5. You can take the risk 

 Because young people have time on their side and bouncebackability, they can take more risks. While investing is a great way to build and grow wealth for the long term, it can also be risky (due to aforementioned economic cycles and wider events that can affect the stock market). Once people get married, start a family and have a mortgage, they are less likely to be as risk averse as they could be in their youth. Using these early investment years to take a few risks could really pay off.  

 

Myths around investing 

 One reason a lot of people don’t invest is they think it’s too hard, it costs too much or it is simply not achievable. There is still an air of mystery around people who have a lot of money. But money, or wealth, is all relative. 

 People think they can’t afford to save but this is a complete fallacy. Most people can afford to save if they try. They can save on their insurances or spend a little less on things they don’t truly need and then invest that money for growth. 

 What’s more, those savings can be small and consistent. People believe you have to invest lump sums of thousands, but this isn’t the case.  

 If you’re in your twenties, don’t get stuck thinking it was easier for previous generations to save. After all, if you think you can’t save, then you won’t. Don’t talk yourself out of a future that you can easily afford.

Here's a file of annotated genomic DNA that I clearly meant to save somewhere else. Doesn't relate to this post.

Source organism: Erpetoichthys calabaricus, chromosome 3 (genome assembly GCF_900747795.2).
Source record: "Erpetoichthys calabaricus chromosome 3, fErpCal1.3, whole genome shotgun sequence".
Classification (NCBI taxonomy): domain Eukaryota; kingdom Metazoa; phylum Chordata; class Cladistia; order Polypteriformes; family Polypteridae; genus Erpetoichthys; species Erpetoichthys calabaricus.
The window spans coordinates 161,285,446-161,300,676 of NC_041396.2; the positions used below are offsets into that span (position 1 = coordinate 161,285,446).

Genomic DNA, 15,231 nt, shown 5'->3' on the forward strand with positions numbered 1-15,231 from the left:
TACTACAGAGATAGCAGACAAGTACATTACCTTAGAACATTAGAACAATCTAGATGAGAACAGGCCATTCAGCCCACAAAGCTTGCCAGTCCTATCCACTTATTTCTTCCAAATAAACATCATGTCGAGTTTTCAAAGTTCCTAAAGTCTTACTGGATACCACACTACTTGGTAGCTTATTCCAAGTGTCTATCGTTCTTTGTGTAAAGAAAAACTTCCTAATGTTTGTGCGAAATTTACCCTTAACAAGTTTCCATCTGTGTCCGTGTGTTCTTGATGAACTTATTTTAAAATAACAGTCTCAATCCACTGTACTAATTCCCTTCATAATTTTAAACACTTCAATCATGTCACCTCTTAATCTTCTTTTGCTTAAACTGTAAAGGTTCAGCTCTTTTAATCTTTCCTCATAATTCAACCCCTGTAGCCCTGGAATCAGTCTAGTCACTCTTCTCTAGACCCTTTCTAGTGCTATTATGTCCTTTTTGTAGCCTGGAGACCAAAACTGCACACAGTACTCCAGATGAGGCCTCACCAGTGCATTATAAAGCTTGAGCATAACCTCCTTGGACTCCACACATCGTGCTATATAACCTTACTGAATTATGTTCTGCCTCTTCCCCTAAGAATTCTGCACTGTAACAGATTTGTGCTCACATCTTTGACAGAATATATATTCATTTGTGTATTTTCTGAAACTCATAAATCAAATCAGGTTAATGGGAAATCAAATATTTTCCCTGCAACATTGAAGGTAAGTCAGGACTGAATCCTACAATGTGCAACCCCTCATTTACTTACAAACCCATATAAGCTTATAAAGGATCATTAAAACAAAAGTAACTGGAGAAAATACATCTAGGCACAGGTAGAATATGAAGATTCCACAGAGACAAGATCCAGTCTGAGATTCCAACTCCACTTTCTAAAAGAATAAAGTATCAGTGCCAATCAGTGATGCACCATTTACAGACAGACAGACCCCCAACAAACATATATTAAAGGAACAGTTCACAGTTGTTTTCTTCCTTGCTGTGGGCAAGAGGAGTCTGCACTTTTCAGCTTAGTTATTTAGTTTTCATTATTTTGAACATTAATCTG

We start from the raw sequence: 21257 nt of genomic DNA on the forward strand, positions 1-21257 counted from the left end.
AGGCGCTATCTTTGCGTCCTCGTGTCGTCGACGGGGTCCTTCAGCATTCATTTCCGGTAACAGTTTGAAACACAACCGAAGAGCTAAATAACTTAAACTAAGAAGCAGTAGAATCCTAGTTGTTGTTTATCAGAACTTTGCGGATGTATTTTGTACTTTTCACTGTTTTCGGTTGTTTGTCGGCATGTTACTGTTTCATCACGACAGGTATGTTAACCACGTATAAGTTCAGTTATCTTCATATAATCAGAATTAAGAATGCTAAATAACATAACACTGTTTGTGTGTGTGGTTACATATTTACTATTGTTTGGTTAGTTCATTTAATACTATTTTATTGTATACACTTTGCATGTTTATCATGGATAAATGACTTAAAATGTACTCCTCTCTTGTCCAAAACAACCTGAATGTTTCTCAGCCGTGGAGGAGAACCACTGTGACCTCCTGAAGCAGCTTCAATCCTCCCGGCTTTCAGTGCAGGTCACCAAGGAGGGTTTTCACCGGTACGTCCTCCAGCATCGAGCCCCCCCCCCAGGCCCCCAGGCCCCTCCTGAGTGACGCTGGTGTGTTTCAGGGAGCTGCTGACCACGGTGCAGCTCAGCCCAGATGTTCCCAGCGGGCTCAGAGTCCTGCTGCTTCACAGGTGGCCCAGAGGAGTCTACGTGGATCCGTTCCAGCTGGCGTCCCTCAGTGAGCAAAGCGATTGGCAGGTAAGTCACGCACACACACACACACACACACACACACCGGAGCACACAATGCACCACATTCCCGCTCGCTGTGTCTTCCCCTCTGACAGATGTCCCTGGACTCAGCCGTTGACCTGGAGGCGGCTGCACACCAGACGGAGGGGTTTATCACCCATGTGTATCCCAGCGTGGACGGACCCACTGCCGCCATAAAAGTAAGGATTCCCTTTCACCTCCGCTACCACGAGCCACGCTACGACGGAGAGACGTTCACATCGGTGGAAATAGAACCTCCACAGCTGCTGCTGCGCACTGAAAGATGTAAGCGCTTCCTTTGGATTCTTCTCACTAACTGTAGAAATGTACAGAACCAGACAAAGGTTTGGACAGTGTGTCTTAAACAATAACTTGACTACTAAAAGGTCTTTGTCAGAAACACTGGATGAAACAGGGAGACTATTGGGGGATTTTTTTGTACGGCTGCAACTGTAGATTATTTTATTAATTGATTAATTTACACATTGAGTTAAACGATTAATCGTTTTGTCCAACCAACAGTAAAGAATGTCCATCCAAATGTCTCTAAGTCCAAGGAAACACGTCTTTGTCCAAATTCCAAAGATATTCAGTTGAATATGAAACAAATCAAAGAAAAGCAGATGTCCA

At Middleton Private Capital, our primary objective and responsibility is to help our clients grow and preserve their wealth by maximising investment returns.   

 Invest in your future by investing today and enjoy life safe in the knowledge you will always be able to enjoy life, live your passions and pursue your dreams.  

 Click here for more information about how we can get started together. 

 

 Please Note: Past performance should never be used as a guide to potential or expected future returns. Investments in equity markets can be volatile and you may get back less than your original investment.